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Articles by Anthony Accurso

Hawai’i Supreme Court Holds Randomness and Violent Nature of Crime Alone Insufficient to Establish Exigent Circumstances for Warrantless Entry Into Suspect’s Home

by Anthony W. Accurso

The Supreme Court of Hawai’i ruled that the apparent randomness and violent nature of the offense for which a suspect was being investigated is insufficient to justify the warrantless entry of his home under the exigent circumstances exception, even though there was probable cause to arrest ...

Your Data Is For Sale and Anonymization Is Meaningless

by Anthony W. Accurso

Data brokers exist to buy bulk user data collected by advertising tech companies and resell it to other companies, government agencies, and the public. They claim this practice is harmless since the data has been “anonymized”—meaning a user’s name has been replaced by a random advertising ...

Michigan Supreme Court Announces Punishment for Second-Degree Murder and Involuntary Manslaughter When Based on Same Conduct Violates Prohibition Against Double Jeopardy

by Anthony W. Accurso

The Supreme Court of Michigan ruled that the Legislature intended that no person be punished under both the state’s second-degree murder statute, MCL 750.317, and the involuntary manslaughter statute, MCL 750.329, when both convictions result from the death of a single person.

In the early morning ...

Nebraska Company Providing Digital Wiretaps of Messaging Platforms to Law Enforcement Agencies

by Anthony W. Accurso

PenLink, a Nebraska company, is filling the void in the U.S. of private companies that help law enforcement agencies—mostly federal, but some local as well—accomplish the digital equivalent of wiretapping communications that occur over social media messaging services.

The company got its start in 1987 by ...

Chicago PD Emphasizing Facial Recognition for Investigations

by Anthony W. Accurso

A report from Business Insider made public an internal Chicago Police Department (“CPD”) presentation that emphasizes the increasing use of facial recognition to identify suspects in investigations.

Law enforcement agencies have been making a lot of noise about end-to-end encryption (“E2EE”) of private messaging applications, all ...

Illinois Limits Police Access to Data Stored by Third Parties

by Anthony W. Accurso

Illinois recently passed the Protecting Household Privacy Act (“PHPA”), which limits state law enforcement access to data stored by third parties, i.e., companies like Google and Facebook, requiring warrants in most circumstances, and establishing disclosure and retention limitations.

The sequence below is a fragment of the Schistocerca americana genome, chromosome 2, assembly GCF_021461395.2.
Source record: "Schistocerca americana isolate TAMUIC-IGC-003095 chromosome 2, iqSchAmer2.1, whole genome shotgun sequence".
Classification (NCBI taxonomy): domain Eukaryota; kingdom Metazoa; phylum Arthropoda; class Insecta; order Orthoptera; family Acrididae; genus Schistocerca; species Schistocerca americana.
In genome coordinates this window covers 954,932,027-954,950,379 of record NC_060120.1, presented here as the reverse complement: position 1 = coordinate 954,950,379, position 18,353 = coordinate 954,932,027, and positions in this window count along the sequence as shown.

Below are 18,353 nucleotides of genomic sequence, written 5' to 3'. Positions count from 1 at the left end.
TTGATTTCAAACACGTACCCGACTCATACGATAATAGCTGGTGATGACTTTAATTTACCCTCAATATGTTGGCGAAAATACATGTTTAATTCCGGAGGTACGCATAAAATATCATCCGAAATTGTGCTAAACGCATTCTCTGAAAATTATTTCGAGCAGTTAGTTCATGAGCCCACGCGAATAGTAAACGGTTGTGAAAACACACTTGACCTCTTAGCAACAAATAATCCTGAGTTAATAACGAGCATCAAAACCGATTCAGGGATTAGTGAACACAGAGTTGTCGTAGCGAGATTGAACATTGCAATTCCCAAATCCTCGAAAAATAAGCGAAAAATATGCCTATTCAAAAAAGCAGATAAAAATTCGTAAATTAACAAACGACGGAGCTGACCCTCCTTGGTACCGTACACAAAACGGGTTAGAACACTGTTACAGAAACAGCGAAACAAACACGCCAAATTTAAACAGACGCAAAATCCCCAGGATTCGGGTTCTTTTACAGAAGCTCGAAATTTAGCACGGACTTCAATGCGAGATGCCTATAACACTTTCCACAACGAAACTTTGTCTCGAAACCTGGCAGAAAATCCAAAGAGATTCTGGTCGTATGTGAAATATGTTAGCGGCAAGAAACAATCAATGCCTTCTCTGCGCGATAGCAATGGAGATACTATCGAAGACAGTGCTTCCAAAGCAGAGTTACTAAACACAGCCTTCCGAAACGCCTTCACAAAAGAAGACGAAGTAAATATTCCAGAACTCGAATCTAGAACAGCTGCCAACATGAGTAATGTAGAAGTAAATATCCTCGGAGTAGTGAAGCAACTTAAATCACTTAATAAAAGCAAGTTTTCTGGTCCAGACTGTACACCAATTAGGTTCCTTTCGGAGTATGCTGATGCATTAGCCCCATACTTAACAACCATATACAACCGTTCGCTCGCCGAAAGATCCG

Both the Fourth Amendment to the U.S. Constitution ...

Cop Training Other Cops to Use Facial Recognition to ID Individuals During Traffic Stops

by Anthony W. Accurso

Maryland Detective Nick Jerman was featured in a July 2021 episode of the Street Cop Podcast in which he teaches officers to use subterfuge and publicly available facial recognition tools to identify people during traffic stops.

The Street Cop Podcast, hosted by its founder Dennis Benigno, ...

U.S. Treasury Bypasses Fourth Amendment by Buying Location Data for Law Enforcement Purposes

by Anthony W. Accurso

Recent FOIA disclosures revealed two contracts for law enforcement agencies under the U.S. Treasury—the IRS and Office of Foreign Assets Control (“OFAC”)—which will allow the agencies to obtain location data about persons being investigated, an action that circumvents legal requirements.

Under the U.S. Supreme Court’s ruling ...

The Feds Are Monitoring Messaging Apps, and Some Are Shockingly Unsecure

by Anthony W. Accurso

On January 7, 2021, the FBI published a document entitled “Lawful Access,” detailing what information is available from various online messaging platforms and providing guidance to various law enforcement agencies on how such data can be obtained through procedures already authorized for investigative purposes.

The document ...

Kentucky Supreme Court: Traffic Stop Impermissibly Extended Where Officer Stopped Writing Citation to Aid Drug-Detection Dog’s Sniff of Vehicle’s Exterior

by Anthony W. Accurso

The Supreme Court of Kentucky held that a police officer impermissibly extended a traffic stop when he suspended the completion of writing a traffic citation to assist other officers conducting a vehicle sniff using a drug-detection dog.

Just before midnight on April 21, 2017, Officer Ryan ...

 

 

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